His Vaisali (1988) is widely regarded as a modern-day masterpiece in Malayalam cinema. Scripted by the iconic Malayalam novelist M. T. Vasudevan Nair, it was an adaptation of a sub-story told in the epic Mahabharatha. Another movie born from their association was Thazhvaramwith versatile star actor Mohanlal. The subject was revenge, a theme quite uncharacteristic of Bharathan movies. The style was inspired by classic Westerns with a brooding, reticent central character and expansive shots of barren landscape.
Even though he was not known to cater to the star-centric system, Bharathan was instrumental in bringing together the two screen icons of Tamil cinema Sivaji Ganesan and Kamal Hassan in the Tamil film Thevar Magan which won critical acclaim and box office success. Sivaji gave an uncharacteristically restrained yet brilliant performance. The movie won several national awards and was remade into many regional languages (most notably Virasat in Hindi).
His more experimental films include Aaravam, more an arthouse than commercial venture, and Nidra, about the plight of a woman who is in love with a mentally deranged man. His film "Nidra" is remade by his son , film director Sidharth Bharathan. "Rathinirvedam" originally directed by Bharathan, which was a noted film is also remade by another famous director T K Rajeev Kumar with Swetha Menon in the lead.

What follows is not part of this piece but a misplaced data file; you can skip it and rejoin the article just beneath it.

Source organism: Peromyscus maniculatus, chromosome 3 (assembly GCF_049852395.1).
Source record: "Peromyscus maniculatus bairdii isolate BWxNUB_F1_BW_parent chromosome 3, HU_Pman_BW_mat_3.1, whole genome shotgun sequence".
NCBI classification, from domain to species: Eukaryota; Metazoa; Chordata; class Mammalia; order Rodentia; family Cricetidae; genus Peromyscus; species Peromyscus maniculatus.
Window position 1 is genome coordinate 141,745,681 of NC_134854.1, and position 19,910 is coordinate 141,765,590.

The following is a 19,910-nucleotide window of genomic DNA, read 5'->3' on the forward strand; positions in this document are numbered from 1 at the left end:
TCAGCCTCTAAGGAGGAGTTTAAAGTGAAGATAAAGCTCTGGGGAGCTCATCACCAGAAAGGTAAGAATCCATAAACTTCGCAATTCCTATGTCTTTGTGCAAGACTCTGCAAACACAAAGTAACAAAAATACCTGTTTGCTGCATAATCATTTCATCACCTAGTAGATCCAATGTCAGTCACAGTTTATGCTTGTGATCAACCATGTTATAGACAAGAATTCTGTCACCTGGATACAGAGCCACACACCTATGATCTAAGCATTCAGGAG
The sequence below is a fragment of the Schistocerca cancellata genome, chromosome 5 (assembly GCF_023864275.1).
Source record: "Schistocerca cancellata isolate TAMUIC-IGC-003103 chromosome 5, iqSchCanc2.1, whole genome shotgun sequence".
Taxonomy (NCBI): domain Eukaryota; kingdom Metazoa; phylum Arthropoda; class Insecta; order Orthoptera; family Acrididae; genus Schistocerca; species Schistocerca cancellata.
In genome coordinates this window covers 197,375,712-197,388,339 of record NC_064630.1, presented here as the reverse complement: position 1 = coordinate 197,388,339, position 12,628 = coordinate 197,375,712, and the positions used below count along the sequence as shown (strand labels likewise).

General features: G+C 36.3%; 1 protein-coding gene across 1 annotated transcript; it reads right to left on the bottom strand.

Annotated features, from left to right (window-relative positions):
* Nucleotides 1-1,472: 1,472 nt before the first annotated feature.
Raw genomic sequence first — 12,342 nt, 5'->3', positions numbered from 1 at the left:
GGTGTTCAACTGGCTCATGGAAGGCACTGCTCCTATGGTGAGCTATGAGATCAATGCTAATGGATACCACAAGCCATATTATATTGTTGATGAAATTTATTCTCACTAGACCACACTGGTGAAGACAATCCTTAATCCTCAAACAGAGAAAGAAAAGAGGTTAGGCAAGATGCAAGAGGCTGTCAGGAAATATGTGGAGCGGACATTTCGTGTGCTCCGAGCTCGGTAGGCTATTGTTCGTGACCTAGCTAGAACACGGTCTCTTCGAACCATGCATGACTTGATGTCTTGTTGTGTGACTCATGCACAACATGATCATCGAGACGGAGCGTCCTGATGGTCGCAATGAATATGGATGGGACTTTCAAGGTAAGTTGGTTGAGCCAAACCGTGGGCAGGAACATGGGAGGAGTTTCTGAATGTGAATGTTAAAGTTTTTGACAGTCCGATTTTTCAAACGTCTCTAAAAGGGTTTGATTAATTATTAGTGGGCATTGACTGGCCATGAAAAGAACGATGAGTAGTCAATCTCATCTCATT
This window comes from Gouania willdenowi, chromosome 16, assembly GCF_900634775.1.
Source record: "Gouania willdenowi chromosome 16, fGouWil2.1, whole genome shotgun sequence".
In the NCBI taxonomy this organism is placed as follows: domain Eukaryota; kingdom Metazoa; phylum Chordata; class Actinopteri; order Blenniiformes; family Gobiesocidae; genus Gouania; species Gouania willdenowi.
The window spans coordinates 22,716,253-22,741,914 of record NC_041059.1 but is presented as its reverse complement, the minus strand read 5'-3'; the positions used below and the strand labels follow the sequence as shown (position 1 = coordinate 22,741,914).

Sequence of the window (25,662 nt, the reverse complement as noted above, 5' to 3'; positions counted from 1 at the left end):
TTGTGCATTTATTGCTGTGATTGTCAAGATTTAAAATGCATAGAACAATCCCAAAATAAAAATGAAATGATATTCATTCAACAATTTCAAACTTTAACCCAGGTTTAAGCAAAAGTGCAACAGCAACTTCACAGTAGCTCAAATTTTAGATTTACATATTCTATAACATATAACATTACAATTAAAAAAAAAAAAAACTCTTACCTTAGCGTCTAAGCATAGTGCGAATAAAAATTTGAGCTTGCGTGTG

His creativity was not confined to film direction. He also wrote lyrics and tuned songs for his films. (e.g., Keli; “Thaaram Valkannadi Nokki…"; or title song for Kathodu Kathoram). He associated with writer P. R. Nathan in his Keli.
Bharatan died at a private hospital in Chennai on 30 July 1998 at the age of 52 following prolonged illness. His dead body was taken to his native place Wadakkanchery and was cremated at the premises of his home with full state honours. His last film was 'Churam', released a year before his death.
Bharathan was married to noted theatre and film actress K. P. A. C. Lalitha with whom he associated in a lot of films before and after marriage. It was on the sets of Rathinirvedam (1978) that he proposed to Lalitha and they got married soon after the shooting of this film. Bharathan's own dream home was an amazing, artistic palatial house based on Kerala architecture.It was in K.K.Nagar Chennai.Bharathan's son Siddharth Bharathan is a noted film actor, director and scenarist. Having made his debut as an actor in the 2002 film Nammal, Siddharth went on to act in a few more low-budget ventures before he made his debut as a director by remaking Bharathan's 1981 film Nidra into a film with the same title in 2012.
|1978||Njaan Njaan Maathram||Yes|
|1983||Sandhya Mayangum Neram||Yes|
|1985||Oonjalaadum Uravugal||Yes||Tamil film|
|1987||Oru Minnaminunginte Nurunguvettam||Yes||Yes||Yes|
|1987||Neela Kurinji Poothappol||Yes|
|1989||Oru Sayahnathinte Swapnam||Yes||Yes||Yes|
|1992||Thevar Magan||Yes||Tamil film|
National Film Awards
Kerala State Film Awards
|1||1975||Best Art Director||Prayanam|
|2||1979||Best Art Director||Thakara|
|3||1980||Best Art Director||Chamaram|
|4||1980||Second Best Film||Chamaram|
|5||1981||Best Art Director||Chatta|
|7||1982||Second Best Film||Ormakkayi|
|9||1982||Best Art Director||Ormakkayi|
|10||1984||Best Art Director||Ithiri Poove Chuvannapoove|
|11||1987||Best Popular Film||Oru Minnaminunginte Nurunguvettam|
|12||1992||Best Popular Film||Venkalam|